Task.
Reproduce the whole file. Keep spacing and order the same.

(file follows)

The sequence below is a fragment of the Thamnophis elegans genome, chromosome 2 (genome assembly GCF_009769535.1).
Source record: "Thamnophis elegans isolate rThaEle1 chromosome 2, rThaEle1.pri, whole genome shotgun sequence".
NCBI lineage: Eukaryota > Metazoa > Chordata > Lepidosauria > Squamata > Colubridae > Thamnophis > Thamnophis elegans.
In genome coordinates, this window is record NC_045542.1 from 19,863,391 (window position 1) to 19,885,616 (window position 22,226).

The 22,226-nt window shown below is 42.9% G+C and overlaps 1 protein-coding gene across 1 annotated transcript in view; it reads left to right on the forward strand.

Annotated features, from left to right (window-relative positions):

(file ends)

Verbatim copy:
The sequence below is a fragment of the Thamnophis elegans genome, chromosome 2 (genome assembly GCF_009769535.1).
Source record: "Thamnophis elegans isolate rThaEle1 chromosome 2, rThaEle1.pri, whole genome shotgun sequence".
NCBI lineage: Eukaryota > Metazoa > Chordata > Lepidosauria > Squamata > Colubridae > Thamnophis > Thamnophis elegans.
In genome coordinates, this window is record NC_045542.1 from 19,863,391 (window position 1) to 19,885,616 (window position 22,226).

The 22,226-nt window shown below is 42.9% G+C and overlaps 1 protein-coding gene across 1 annotated transcript in view; it reads left to right on the forward strand.

Annotated features, from left to right (window-relative positions):